George Vanburgh commented
Similar to other comments already posted, we have a system which consists of multiple Windows services, each of which is contained within its own NuGet package. Each release contains the latest version of all the services that have been changed since the last release, meaning the list components we wish to deploy are not consistent across all releases.
The ideal-world scenario for us would be for each of these packages to have its own Octopus project, and for to be able to select multiple projects for release. At the start of the sprint, a blank release would be created. Developers within the team would then be able to mark packages they wish to be part of the release, by adding the associated project to the release. At deploy time, Octopus would run only the projects which are part of the release.
Adam Bezverkov commented
We are still evaluating the product, but as others have stated, the environment we work in has many windows services, internal/external web sites/services, and db projects. We don't always deploy them all at the same time, but the group of projects that is deployed to test for a given deployment is promoted through to staging and production, so being able to promote would be very helpful.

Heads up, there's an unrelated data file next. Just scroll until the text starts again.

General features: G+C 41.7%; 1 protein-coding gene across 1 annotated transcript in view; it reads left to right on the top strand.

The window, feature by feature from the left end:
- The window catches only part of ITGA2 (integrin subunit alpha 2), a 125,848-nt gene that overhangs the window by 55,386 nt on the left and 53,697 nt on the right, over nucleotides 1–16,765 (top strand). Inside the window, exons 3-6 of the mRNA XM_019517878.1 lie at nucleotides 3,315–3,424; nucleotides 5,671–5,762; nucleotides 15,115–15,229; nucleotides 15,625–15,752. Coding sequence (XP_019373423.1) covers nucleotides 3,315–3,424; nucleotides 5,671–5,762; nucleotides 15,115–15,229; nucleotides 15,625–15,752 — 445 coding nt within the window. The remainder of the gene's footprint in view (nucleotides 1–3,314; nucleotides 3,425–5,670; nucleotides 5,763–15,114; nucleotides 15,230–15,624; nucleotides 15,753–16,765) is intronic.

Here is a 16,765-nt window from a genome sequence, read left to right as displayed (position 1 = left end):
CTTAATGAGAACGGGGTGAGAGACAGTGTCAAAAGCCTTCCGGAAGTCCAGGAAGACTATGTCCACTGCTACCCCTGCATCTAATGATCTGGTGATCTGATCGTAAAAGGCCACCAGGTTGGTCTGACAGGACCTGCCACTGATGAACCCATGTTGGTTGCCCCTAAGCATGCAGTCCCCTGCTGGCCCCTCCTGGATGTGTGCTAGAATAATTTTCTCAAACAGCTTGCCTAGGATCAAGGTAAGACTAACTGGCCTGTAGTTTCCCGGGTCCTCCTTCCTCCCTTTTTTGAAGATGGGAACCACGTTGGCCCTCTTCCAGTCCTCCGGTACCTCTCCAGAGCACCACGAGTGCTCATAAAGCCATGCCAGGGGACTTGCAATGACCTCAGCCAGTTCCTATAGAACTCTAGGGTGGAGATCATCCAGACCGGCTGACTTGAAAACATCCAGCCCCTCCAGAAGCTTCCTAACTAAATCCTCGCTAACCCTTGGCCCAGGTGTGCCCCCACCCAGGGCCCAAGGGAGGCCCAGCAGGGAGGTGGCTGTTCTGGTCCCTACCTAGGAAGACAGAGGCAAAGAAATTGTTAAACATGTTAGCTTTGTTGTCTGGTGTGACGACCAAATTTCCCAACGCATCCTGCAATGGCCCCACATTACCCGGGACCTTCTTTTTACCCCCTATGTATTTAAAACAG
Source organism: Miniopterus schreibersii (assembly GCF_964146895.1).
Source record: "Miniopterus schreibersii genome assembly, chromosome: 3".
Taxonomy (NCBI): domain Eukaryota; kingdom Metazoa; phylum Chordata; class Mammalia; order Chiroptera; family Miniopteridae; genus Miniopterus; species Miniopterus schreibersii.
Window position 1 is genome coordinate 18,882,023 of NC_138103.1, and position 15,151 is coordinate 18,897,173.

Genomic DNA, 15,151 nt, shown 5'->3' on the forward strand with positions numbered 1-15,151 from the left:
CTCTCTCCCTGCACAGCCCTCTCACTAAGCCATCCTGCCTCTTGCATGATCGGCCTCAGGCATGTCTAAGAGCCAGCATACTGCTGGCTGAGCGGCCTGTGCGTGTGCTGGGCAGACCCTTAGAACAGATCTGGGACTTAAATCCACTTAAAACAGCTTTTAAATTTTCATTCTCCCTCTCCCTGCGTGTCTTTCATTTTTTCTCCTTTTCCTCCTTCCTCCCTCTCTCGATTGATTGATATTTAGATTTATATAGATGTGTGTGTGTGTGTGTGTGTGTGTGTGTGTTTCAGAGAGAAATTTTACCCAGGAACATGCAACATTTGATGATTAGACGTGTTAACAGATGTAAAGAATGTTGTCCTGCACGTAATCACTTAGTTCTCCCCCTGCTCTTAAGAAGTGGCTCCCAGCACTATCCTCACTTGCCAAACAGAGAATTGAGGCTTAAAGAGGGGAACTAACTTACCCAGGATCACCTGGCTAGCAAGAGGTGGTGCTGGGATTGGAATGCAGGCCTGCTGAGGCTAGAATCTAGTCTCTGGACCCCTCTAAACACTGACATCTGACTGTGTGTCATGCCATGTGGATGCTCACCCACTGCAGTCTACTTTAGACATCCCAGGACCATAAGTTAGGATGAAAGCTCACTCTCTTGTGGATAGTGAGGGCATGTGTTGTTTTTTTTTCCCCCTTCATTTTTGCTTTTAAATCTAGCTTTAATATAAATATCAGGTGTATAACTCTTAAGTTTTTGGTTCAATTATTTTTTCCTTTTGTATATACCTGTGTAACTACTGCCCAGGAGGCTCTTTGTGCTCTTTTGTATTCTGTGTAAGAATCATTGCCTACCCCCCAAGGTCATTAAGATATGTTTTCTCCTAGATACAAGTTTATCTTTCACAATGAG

Eric Hoch commented
Our releases consist of a mix of windows services, web services, web sites, and database migrations. We deploy roughly each month, but it is rare for us to deploy exactly the same set of projects each month. Having some sort of "Meta-Release" that the development team could prep to give infrastructure a single deployment would go a long way towards further simplifying our release process. Being able to set dependencies between projects and directly or indirectly deploying them in parallel would be a nice bonus as well.